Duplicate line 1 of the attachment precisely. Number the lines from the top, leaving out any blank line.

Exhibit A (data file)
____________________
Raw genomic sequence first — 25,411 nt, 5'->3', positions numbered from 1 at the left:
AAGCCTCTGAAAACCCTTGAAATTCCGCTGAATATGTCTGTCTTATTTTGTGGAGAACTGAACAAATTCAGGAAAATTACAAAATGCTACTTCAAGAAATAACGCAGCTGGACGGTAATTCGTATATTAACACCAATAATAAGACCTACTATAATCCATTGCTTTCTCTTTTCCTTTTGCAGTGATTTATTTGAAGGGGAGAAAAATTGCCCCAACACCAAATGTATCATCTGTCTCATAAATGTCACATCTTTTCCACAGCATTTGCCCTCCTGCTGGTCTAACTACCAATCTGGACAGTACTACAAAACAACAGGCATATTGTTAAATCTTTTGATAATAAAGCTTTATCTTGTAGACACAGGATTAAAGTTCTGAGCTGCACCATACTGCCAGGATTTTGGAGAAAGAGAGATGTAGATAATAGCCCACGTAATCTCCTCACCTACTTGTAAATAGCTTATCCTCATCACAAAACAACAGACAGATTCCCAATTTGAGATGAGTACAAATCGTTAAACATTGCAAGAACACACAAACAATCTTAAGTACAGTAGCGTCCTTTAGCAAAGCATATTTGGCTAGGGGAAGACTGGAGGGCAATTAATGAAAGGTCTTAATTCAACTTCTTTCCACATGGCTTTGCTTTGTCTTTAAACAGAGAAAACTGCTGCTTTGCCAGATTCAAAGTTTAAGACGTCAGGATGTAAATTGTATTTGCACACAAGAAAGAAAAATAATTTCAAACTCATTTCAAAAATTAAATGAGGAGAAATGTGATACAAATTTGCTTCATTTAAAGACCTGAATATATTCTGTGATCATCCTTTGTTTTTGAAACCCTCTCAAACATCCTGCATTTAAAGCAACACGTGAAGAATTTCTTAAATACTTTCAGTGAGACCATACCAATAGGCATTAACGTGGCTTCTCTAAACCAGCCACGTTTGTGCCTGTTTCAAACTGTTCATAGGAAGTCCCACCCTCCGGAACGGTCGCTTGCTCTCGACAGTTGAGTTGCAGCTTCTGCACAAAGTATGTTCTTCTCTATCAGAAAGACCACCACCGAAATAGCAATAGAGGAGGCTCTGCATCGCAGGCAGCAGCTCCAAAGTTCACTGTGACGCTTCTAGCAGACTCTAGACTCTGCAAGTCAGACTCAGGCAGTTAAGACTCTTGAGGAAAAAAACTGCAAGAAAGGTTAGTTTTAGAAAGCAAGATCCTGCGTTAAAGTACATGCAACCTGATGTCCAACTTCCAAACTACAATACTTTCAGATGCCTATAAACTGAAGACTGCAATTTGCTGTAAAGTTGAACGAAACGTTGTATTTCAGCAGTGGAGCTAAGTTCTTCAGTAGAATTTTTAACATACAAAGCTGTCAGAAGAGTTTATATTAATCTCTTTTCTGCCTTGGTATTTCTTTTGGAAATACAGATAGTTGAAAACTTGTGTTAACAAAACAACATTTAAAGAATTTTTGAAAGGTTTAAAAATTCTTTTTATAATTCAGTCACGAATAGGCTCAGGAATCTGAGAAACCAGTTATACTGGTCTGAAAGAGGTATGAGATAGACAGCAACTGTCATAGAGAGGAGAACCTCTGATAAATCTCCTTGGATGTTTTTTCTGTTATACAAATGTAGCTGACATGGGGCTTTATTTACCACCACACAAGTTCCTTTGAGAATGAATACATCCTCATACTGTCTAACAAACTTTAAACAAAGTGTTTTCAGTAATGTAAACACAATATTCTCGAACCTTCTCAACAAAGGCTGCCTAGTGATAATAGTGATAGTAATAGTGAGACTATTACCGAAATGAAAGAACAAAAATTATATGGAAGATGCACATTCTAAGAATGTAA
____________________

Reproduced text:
Raw genomic sequence first — 25,411 nt, 5'->3', positions numbered from 1 at the left: